Airelles has this week opened its highly-anticipated seventh property, Airelles Château de Versailles, Le Grand Contrôle. Tipped to be one of the most sought-after addresses in the world, Le Grand Contrôle is the first hotel to open within the grounds of France’s iconic Château de Versailles with views over the Orangerie, the Pièce d’Eau des Suisses and the Château.
Guests can take an exclusive peek into the enchanting world of Versailles, exploring the 800-hectare gardens and palace halls and apartments as walked by Europe’s elite over the centuries.
Le Grand Contrôle is housed within a stunning building constructed by Louis XIV’s favourite architect, Jules Hardouin-Mansart, in 1681. Now, two centuries on, the property has been meticulously restored by architect and interior designer, Christophe Tollemer, to reveal 14 regal rooms and suites including a 120-square-metre signature Suite, exceptional dining by Alain Ducasse, a restorative spa by Valmont with a 15-metre indoor swimming pool, and exclusive access to the Château.
Tollemer has drawn direct inspiration for the project from the neighbouring Petit Trianon Palace and Louis XVI’s personal style, focusing on 1788 as a benchmark, the year in which Marie Antoinette redecorated Petit Trianon as well as that of Le Grand Contrôle’s last inventory.
Each of the 14 rooms and suites are decorated individually in an elegant 18th-century style. The rooms feature authentic colours and fabrics, chandeliers, artwork and artefacts including a love letter from Madame De Staël to her lover Louis, Comte de Narbonne-Lara. The property is largely furnished with original period furniture, and Tollemer worked closely with Emmanuelle Vidal-Delagneau, a highly experienced specialist in French heritage and art in the selection of authentic art and objects from the 17th and 18th centuries.
As well as Vidal-Delagneau, a number of highly-respected French artisans and craftspeople were commissioned to restore and recreate the many historical features, including parquet flooring, fabrics, stonework and wood panelling. The prestigious Maison Pierre Frey has created period wall hangings for each room, displaying original designs taken from the Château archives. Themes include flowers and butterflies characteristic of the ‘return to nature’ advocated by philosopher Jean-Jacques Rosseau.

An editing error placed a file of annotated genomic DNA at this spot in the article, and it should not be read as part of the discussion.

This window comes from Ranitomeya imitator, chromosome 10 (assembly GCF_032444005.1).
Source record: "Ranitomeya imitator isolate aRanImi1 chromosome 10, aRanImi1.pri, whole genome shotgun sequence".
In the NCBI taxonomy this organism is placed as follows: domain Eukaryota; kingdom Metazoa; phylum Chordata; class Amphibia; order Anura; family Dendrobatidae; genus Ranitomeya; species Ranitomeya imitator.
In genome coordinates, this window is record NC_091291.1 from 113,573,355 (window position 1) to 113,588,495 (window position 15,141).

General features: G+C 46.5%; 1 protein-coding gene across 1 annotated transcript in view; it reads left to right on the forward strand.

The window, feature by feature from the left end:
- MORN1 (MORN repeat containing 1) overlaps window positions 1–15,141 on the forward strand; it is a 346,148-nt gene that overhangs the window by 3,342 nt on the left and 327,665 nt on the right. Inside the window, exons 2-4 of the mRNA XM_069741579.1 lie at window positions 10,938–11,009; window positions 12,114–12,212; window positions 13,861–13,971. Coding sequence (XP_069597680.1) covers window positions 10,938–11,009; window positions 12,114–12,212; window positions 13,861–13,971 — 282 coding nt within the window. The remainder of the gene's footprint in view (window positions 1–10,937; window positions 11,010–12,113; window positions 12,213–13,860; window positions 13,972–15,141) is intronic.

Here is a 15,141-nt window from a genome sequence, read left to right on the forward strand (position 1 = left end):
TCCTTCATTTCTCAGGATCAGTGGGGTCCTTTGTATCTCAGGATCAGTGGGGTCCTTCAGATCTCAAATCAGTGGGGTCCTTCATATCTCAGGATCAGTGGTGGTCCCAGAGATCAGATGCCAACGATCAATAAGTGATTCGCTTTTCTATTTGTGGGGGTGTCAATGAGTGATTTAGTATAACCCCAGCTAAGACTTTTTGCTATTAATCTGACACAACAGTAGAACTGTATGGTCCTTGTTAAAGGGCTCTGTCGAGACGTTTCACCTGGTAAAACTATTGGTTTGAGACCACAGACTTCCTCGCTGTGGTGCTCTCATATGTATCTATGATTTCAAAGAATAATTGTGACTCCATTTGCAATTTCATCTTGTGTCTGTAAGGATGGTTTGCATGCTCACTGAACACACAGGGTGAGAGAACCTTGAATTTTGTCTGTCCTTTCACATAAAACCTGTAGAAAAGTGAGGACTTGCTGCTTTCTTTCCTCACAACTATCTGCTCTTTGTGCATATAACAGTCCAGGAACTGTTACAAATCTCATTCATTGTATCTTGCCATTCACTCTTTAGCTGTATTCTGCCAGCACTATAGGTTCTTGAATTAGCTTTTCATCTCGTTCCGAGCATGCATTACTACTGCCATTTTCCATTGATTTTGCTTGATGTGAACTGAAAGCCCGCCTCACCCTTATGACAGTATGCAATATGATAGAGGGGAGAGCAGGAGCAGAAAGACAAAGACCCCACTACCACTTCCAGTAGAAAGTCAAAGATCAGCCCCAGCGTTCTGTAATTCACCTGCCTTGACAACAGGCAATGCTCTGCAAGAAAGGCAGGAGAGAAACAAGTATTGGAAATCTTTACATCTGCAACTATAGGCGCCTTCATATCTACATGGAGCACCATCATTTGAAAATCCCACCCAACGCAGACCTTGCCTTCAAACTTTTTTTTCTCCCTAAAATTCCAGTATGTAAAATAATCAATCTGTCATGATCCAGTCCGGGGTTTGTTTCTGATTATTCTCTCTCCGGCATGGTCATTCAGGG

From the moment of arrival, guests enjoy a truly immersive stay and Airelles has curated a number of exclusive experiences, providing access to areas of the Château and grounds that are normally closed to visitors. There are also boats and golf carts on hand to explore the Grand Canal and gardens at leisure.
Each stay includes the following experiences:
- Private tour of The Trianon: Each morning, before the arrival of the general public, hotel guests are invited to join a tour of The Trianon and The Queen’s Hamlet (Le Hameau de la Reine). The tour differs each day with the guide showcasing different areas, including Marie Antoinette’s much-loved English Gardens and Louis XIV’s Grand Trianon.
- Private tour of the Château: Every evening once all visitors have departed, hotel guests can enjoy an intimate tour of the Palace itself, taking in the King and Queen’s State Apartments, the Hall of Mirrors, as well as previously unseen living areas of the sovereigns.
- Unlimited Access to the Orangery Gardens: Guests are invited to visit the magnificent gardens at any time of day.
There are also a selection of paid-for experiences available including after-hours access to the Hall of Mirrors, a Marie Antoinette-themed day including a costume fitting, a private performance at the Royal Opera, private dining with a string quartet in the former apartment of Louis XV’s daughters, and the chance to follow in the footsteps of former head gardener to the royals, André Le Nôtre.
At the heart of the guest experience is the aristocratic culinary offering provided by the internationally-acclaimed chef, Alain Ducasse. With 20 Michelin stars to his name, Ducasse takes guests on a journey through time, experiencing gastronomic delights from both past and present via a tantalising menu inspired by the flamboyant nature of Louis XIV’s meals. With uninterrupted views onto the Orangery parterre, Ducasse at Château de Versailles, Le Grand Contrôle serves a selection of reimagined French classics during the day along with a dedicated Marie Antoinette afternoon tea.
Dinner is a more theatrical affair, reminiscent of the king’s royal banquets, with the restaurant team in period costume serving an array of gold, silver or vermeil dome-covered dishes. A bell rings at 8:30pm to signal the beginning of dinner, where guests experience a five-course gourmet feast commencing with a selection of soups and starters followed by roasts and salads, then dessert and, finally, fruit.
Each Sunday a royal brunch is served, directly inspired by ‘Le Grand Couvert’, an ancient French ritual where the king and queen would dine in front of the public. An impressive buffet takes centre stage resplendent with classic dishes and seasonal ingredients, as well as some dishes being served directly to the table. A highlight is the King’s Soup in a nod to the past.
The opening of Le Grand Contrôle marks the seventh property for the prestigious hotel collection. which also comprises Les Airelles in Courchevel, La Bastide in Gordes, Mademoiselle in Val d’Isère and Château de la Messardière, and Pan Deï Palais in Saint-Tropez.
Rates at Airelles Château de Versailles, Le Grand Contrôle start from €1,700, including a dedicated butler, daily tours of Château de Versailles and the Trianon, access to the Palace grounds including use of boats and golf carts, as well as breakfast, afternoon tea and minibar snacks.